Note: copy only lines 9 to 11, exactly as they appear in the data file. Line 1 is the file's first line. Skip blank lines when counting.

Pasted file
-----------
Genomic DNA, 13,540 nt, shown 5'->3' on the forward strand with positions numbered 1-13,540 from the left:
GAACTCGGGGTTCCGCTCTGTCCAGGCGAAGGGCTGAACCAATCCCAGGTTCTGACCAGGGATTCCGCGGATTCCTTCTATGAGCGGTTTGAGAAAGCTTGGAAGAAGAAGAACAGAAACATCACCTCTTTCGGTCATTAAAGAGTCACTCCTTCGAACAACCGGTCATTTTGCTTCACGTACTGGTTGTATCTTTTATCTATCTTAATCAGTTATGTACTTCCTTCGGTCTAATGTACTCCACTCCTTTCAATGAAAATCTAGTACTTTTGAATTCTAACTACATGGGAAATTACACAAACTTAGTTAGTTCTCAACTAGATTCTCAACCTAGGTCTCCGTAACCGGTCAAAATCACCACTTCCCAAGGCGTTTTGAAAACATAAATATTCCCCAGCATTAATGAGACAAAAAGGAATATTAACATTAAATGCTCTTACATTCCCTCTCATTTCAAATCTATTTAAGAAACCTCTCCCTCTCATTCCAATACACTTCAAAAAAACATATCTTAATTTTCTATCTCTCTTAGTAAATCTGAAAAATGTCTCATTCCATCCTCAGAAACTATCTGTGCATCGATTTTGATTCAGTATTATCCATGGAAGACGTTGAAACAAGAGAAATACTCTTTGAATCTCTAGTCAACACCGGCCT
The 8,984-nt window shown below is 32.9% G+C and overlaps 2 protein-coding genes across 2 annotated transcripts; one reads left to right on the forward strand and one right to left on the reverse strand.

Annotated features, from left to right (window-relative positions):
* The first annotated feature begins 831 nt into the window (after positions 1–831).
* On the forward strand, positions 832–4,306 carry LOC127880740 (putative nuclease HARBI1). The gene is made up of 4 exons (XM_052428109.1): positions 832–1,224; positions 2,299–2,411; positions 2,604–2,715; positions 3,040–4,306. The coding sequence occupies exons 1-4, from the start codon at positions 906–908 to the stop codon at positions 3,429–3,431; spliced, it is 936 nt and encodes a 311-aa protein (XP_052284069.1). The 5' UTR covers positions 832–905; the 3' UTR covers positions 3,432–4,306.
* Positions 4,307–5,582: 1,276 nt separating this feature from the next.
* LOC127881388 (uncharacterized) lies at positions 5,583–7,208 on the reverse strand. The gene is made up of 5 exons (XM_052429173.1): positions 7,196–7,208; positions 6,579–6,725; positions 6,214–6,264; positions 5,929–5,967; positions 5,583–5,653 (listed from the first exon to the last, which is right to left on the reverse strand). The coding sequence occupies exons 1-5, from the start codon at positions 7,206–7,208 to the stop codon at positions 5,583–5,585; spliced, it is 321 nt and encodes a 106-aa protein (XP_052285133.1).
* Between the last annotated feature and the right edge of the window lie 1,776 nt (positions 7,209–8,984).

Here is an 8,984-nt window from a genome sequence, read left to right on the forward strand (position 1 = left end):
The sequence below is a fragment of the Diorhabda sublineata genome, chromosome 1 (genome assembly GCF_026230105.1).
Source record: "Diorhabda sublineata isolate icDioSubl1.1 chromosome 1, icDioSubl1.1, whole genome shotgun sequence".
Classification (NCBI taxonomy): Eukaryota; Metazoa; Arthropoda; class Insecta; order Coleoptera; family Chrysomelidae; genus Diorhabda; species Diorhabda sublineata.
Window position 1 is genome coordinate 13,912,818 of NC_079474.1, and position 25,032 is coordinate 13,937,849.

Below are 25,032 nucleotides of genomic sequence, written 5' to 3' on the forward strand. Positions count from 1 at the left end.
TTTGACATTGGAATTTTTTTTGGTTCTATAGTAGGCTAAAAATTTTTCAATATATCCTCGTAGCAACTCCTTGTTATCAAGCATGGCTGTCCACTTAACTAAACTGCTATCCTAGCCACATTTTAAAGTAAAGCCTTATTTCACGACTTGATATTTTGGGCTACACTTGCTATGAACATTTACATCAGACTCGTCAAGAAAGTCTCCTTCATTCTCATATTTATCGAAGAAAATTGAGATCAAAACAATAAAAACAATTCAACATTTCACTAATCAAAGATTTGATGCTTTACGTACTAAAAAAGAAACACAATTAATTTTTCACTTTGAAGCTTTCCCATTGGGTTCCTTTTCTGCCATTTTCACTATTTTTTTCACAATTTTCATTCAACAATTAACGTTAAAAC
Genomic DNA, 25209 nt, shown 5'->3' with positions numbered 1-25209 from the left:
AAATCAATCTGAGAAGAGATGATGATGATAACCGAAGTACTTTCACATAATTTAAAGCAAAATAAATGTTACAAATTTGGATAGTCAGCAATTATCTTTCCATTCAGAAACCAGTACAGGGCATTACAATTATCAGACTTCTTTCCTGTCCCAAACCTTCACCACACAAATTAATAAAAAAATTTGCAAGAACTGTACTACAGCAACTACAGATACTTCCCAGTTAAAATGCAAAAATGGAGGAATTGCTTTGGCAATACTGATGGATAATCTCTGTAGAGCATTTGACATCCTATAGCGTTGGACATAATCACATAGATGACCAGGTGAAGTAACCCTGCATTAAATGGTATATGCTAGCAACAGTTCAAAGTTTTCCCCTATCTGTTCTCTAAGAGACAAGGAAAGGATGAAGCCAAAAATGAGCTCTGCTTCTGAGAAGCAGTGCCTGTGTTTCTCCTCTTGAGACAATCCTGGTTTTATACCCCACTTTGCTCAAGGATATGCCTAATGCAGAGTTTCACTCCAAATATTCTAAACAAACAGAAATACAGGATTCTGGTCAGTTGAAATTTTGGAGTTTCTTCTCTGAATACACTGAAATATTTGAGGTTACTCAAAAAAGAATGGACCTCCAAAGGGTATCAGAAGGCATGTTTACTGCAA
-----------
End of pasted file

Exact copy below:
* Between the last annotated feature and the right edge of the window lie 1,776 nt (positions 7,209–8,984).

Here is an 8,984-nt window from a genome sequence, read left to right on the forward strand (position 1 = left end):
The sequence below is a fragment of the Diorhabda sublineata genome, chromosome 1 (genome assembly GCF_026230105.1).